further and further to woo corporates. Meanwhile, as the Rowntree visionary
Geoff Tansey has pointed out, transnationals have used patents and
intellectual property rights to create their own system of private taxation.

If labour laws or environmental regulations become too onerous for them,
they can move operations to less regulated jurisdictions. So globalised food
and garment manufacturers can move to cheaper centres of production when
governments introduce minimum wages or unions win workers' rights. If
financial rules curb their ability to invent complex, risky new products to
sell, they can set up shop elsewhere. The transnational banks have been past
masters at playing off one jurisdiction against another and using the threat
of relocation to resist government controls. Much of their activity still
takes place in a shadow system beyond the states that have bailed them out.

Nearly three years on from the near collapse of the whole system, the
structural reform that everyone agreed was needed has not materialised.
Lobbying at the heart of governments in Europe and the US has seen off calls
for the separation of investment banking from the retail banking that takes
ordinary people's deposits.

So the banks remain too big and too interconnected to fail. Vince Cable, the
business secretary, who still argued forcefully this week for that
separation, is nevertheless reduced to hoping that the ringfencing of
functions preferred by the big corporates will work. The German chancellor,
Angela Merkel - wanting to make sure private banking corporations would
share the pain for the Greek loans they made as that country hovers around
default - was threatened with not just relocation but with the whole banking
system being brought down again. Not surprisingly, she backed off.

The most effective checks on transnationals are as likely to come from NGOs
and consumers as individual governments these days. Campaigners have found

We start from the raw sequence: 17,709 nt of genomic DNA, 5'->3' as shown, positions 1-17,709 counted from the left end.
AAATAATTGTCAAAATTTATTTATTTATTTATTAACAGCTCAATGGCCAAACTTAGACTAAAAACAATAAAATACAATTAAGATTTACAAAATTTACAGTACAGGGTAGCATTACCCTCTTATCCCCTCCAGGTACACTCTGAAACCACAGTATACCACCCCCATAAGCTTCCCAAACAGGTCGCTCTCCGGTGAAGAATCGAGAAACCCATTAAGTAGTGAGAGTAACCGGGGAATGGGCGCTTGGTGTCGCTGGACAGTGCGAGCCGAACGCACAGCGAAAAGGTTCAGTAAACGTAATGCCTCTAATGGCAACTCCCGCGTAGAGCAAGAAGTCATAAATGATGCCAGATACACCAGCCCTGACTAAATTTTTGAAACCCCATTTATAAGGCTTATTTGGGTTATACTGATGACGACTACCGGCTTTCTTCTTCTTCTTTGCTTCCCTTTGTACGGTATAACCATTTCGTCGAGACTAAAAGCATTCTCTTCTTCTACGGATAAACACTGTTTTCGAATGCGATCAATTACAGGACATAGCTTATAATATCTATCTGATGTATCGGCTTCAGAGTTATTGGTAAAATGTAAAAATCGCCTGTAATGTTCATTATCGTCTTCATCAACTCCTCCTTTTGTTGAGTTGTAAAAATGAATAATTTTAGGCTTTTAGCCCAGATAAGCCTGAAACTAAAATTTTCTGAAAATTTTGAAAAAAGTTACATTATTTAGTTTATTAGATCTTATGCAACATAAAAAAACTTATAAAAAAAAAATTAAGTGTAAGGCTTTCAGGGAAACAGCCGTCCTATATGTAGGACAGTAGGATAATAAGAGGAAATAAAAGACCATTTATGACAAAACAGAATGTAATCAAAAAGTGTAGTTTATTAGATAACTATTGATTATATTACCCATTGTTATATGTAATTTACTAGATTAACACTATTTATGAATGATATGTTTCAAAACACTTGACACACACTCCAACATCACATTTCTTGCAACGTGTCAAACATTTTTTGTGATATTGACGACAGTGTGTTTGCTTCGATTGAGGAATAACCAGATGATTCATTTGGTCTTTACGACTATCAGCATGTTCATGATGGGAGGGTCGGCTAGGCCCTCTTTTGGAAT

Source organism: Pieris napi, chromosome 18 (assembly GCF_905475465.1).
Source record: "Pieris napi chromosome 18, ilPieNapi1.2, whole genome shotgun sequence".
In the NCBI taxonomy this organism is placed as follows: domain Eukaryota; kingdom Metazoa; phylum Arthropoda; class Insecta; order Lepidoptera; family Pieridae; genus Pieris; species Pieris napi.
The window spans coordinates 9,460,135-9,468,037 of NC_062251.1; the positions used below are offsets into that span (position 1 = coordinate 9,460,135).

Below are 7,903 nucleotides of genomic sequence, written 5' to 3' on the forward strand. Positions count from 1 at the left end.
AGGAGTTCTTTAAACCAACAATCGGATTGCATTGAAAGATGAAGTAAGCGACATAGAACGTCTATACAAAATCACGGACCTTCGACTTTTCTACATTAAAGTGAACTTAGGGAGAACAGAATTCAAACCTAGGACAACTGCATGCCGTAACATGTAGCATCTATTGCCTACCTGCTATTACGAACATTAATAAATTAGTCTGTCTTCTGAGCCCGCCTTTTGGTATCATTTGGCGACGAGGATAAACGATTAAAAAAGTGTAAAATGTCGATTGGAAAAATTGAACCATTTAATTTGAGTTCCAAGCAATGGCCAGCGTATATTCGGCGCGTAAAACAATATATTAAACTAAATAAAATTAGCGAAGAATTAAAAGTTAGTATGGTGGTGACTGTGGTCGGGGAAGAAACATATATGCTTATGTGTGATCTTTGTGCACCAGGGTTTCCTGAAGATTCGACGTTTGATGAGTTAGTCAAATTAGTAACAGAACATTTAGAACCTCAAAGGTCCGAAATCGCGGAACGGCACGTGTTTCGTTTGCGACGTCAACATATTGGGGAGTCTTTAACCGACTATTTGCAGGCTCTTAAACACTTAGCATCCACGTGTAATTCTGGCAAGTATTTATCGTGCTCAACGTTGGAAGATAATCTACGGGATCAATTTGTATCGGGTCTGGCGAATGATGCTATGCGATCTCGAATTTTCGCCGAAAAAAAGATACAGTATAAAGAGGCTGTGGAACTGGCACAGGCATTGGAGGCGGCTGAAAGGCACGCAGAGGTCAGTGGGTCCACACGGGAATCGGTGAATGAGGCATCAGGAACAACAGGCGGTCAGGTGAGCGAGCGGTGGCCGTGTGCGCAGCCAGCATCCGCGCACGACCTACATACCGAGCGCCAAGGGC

new forms of asymmetric engagement that enable them to take on corporations
whose resources dwarf their own. Harnessing the same advances in technology
and instant globalised communication that TNCs have used to build up their
control, activists have brought together shared interest groups across
borders to challenge them. So for example, direct action groups such as
Greenpeace have been able to connect protesters against transnational soya
traders in the Amazon, with activists across European countries in highly
effective simultaneous campaigns against the brands that buy from them.

When the Murdochs initially refused to appear before parliament to account
for their corporate behaviour, there was much anxious consultation of
ancient rules to see if these two foreign citizens could be forced or not.
In the end, it was probably the market that got them there, as the damage
limitation gurus advised that a dose of humble pie would be the most
effective strategy for restoring shareholder confidence. After the Milly
Dowler phone-hacking revelation, it was neither our compromised elected
representatives nor our law enforcers the police, but activists on Twitter
that brought them down. Attacking not just the brands owned by the Murdochs
but those owned by their advertisers until they withdrew from the News of
the World's pages, they played by the globalised market's rulebook.